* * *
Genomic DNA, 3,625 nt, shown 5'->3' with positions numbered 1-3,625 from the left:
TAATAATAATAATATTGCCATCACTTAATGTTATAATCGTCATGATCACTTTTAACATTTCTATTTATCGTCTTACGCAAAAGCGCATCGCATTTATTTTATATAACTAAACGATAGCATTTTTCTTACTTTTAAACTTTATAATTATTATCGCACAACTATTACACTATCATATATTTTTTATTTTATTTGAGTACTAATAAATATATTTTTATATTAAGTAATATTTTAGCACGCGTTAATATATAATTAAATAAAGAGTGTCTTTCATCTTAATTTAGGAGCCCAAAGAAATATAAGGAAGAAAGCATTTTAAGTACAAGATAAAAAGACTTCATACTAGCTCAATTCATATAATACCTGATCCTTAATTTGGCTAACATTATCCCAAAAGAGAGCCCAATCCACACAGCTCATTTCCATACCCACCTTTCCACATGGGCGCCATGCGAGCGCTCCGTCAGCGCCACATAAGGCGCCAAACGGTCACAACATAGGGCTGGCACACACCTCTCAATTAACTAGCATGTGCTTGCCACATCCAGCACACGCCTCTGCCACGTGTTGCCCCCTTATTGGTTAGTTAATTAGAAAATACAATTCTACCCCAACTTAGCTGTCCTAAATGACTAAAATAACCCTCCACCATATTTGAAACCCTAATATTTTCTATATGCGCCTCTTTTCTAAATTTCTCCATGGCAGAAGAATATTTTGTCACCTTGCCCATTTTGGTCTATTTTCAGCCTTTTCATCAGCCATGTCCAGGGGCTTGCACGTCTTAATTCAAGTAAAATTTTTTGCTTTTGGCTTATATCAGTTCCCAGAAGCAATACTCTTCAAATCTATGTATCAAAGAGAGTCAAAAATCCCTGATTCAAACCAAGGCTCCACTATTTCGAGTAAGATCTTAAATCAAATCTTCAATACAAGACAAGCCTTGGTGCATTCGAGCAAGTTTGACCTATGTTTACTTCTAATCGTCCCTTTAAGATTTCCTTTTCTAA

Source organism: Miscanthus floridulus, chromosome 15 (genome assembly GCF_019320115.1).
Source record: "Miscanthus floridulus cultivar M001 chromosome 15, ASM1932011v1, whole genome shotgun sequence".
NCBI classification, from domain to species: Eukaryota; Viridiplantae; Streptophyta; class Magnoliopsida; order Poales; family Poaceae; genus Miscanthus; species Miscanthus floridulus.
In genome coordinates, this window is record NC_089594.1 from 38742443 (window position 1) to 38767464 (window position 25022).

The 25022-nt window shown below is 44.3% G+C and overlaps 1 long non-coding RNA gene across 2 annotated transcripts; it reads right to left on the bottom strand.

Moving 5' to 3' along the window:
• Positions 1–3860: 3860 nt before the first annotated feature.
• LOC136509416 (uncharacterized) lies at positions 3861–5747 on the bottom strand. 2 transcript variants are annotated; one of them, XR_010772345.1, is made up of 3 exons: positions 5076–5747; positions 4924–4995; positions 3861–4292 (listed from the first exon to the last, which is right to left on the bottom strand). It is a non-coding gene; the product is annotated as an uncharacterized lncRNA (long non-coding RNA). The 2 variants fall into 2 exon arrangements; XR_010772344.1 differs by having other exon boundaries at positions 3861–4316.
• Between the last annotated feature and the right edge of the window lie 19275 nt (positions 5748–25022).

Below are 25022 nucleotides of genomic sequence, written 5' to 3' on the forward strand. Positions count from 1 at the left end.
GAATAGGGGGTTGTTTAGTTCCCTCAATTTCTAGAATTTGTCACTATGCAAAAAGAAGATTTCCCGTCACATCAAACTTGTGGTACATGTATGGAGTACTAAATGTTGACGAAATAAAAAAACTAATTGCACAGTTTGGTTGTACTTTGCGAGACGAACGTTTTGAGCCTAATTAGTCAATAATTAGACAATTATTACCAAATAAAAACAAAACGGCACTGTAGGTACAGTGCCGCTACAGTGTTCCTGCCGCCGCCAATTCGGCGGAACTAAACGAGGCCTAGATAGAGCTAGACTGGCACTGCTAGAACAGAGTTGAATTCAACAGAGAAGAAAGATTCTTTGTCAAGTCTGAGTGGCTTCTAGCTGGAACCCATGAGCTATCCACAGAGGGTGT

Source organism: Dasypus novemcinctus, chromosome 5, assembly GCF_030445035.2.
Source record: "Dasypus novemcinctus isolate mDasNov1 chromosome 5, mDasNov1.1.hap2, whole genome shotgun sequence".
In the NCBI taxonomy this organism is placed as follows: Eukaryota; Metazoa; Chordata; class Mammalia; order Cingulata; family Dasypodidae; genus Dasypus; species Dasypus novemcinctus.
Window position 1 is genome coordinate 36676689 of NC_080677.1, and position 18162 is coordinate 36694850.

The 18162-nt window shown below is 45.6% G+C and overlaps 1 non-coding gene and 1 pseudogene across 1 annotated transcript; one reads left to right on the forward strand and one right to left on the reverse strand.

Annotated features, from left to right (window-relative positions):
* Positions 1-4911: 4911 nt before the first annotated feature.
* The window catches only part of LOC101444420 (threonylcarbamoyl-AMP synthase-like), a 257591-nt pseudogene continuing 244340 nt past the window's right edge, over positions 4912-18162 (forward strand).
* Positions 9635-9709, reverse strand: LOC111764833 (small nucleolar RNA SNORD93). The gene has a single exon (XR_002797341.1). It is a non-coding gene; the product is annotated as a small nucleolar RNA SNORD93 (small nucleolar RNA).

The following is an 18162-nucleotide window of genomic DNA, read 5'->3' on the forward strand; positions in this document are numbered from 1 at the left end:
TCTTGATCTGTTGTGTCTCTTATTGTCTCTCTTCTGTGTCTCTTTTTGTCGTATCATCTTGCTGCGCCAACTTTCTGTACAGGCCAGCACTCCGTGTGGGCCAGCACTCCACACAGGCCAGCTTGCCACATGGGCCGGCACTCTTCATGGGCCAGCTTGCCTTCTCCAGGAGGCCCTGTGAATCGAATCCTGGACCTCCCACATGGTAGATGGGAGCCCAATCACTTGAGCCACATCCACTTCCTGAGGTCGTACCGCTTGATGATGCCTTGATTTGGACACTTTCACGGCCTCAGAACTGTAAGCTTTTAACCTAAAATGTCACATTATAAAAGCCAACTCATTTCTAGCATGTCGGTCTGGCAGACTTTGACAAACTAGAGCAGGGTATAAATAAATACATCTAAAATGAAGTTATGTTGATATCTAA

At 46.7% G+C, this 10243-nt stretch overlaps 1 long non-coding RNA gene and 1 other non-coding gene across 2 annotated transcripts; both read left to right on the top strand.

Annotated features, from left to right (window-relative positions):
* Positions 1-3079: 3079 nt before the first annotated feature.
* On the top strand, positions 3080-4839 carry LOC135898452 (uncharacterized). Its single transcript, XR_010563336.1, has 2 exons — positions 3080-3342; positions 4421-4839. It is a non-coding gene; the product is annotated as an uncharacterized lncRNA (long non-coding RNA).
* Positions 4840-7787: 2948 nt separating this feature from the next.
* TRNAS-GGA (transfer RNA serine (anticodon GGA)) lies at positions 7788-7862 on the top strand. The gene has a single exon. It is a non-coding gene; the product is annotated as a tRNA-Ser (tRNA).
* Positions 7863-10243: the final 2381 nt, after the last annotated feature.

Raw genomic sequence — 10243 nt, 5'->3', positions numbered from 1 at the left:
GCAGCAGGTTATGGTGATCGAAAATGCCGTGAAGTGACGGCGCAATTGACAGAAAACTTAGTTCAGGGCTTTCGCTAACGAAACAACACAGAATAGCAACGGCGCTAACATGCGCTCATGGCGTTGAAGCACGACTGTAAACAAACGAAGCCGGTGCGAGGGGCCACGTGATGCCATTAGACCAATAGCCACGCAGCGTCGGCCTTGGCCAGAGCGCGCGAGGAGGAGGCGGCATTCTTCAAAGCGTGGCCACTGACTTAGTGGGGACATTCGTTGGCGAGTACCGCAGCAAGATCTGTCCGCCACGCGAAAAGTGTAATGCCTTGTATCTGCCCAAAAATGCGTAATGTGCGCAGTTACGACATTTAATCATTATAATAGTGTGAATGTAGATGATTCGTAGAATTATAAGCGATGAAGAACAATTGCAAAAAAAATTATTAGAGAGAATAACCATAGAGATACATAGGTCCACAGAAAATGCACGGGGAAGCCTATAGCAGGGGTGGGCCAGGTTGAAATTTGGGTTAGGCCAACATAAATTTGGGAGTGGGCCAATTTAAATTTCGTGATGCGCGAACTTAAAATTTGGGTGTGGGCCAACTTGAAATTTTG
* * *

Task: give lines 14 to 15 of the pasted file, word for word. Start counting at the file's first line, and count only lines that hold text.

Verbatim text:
Source organism: Dasypus novemcinctus, chromosome 5, assembly GCF_030445035.2.
Source record: "Dasypus novemcinctus isolate mDasNov1 chromosome 5, mDasNov1.1.hap2, whole genome shotgun sequence".